This post in our "Author Series" comes from Carrie Maloney whose novel Breath to Breath is about a veterinarian in a small Wisconsin town and the various creatures in her life—some human, some not. Carrie tells us about how she came to write the novel and shares an excerpt.
A zillion years ago, when I first decided to write a novel, before I even had a plot in mind, I knew it would be about dogs. More specifically, kindness toward dogs. Was it possible to write a riveting, non-preachy story that sparked readers to think about their own feelings toward animals? To get there, I felt I should explore the minds of humans who shared my empathy for other creatures—and those who did not.
I thought about a news story I’d heard way back in 1995 and had never been able to shake. A man in Florida had buried a litter of puppies while the mother dog watched, chained to her doghouse. The mother had finally broken free and dug up her pups.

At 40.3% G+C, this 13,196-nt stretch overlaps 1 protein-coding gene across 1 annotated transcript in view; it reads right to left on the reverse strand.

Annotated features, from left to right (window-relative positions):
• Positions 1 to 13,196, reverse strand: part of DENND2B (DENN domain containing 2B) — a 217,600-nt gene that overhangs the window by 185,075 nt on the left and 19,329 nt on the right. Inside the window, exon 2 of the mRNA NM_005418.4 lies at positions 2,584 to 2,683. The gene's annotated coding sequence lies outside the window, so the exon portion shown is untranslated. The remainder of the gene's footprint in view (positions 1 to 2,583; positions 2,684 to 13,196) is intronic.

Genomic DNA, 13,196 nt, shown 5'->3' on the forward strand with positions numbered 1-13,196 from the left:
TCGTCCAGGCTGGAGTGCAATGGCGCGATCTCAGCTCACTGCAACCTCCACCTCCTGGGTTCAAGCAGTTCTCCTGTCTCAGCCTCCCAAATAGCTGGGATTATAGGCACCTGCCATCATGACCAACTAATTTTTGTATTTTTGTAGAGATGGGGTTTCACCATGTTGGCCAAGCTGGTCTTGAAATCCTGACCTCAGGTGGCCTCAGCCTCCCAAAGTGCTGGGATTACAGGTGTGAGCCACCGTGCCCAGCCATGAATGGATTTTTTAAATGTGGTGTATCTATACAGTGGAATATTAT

Most of those puppies lived—but I never knew what happened to them. So I decided to script a happy ending for them all: the veterinarian who saved the dogs, the people who adopted them, and even the guy who had tried to do them harm.
It’s a dark premise, but this story is completely safe for us animal lovers. In fact, a statement on the back cover of my book reads: No animal dies in any scene of this book.
At its core, Breath to Breath is about all creatures everywhere. It’s about our vast differences from one another and the wants we all have: To feel safe. To feel happy. To feel like we belong.